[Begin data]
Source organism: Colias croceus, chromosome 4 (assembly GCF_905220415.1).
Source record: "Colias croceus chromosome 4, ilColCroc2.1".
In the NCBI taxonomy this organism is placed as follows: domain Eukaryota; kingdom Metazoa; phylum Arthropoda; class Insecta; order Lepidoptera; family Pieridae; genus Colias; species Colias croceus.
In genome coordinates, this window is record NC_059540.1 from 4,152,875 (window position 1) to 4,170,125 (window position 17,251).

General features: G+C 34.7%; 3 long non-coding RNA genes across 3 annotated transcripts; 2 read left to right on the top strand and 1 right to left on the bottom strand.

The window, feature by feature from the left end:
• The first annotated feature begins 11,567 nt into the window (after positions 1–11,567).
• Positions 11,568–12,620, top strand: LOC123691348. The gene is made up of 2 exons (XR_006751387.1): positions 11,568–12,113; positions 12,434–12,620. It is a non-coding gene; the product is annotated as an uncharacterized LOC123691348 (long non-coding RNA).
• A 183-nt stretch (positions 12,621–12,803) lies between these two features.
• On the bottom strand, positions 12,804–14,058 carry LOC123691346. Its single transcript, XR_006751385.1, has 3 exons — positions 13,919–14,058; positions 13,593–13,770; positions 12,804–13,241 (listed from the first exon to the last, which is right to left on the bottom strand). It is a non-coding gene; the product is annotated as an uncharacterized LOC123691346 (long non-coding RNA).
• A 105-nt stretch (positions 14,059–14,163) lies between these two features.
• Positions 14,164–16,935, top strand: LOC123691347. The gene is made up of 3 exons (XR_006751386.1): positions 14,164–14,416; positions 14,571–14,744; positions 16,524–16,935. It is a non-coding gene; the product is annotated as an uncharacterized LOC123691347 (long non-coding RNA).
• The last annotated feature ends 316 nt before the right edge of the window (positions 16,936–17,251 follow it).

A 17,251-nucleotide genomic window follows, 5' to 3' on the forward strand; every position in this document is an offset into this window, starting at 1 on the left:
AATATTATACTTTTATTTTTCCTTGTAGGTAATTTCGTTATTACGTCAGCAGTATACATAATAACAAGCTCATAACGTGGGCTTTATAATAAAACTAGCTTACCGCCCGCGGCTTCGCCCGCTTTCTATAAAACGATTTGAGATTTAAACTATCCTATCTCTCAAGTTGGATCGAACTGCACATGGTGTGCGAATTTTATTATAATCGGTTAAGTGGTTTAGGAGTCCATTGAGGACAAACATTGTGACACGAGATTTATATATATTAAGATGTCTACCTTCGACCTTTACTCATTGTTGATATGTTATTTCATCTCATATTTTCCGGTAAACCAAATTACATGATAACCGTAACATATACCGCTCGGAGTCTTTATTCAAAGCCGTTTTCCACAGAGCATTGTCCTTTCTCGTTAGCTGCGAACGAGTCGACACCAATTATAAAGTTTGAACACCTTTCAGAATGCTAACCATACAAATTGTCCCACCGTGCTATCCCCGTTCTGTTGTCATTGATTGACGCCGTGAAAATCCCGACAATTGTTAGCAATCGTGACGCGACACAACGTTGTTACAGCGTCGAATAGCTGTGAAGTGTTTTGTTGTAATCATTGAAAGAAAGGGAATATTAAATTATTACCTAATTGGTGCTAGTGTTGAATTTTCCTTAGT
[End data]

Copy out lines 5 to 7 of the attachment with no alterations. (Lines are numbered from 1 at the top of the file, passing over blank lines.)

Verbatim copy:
General features: G+C 34.7%; 3 long non-coding RNA genes across 3 annotated transcripts; 2 read left to right on the top strand and 1 right to left on the bottom strand.

The window, feature by feature from the left end:
• The first annotated feature begins 11,567 nt into the window (after positions 1–11,567).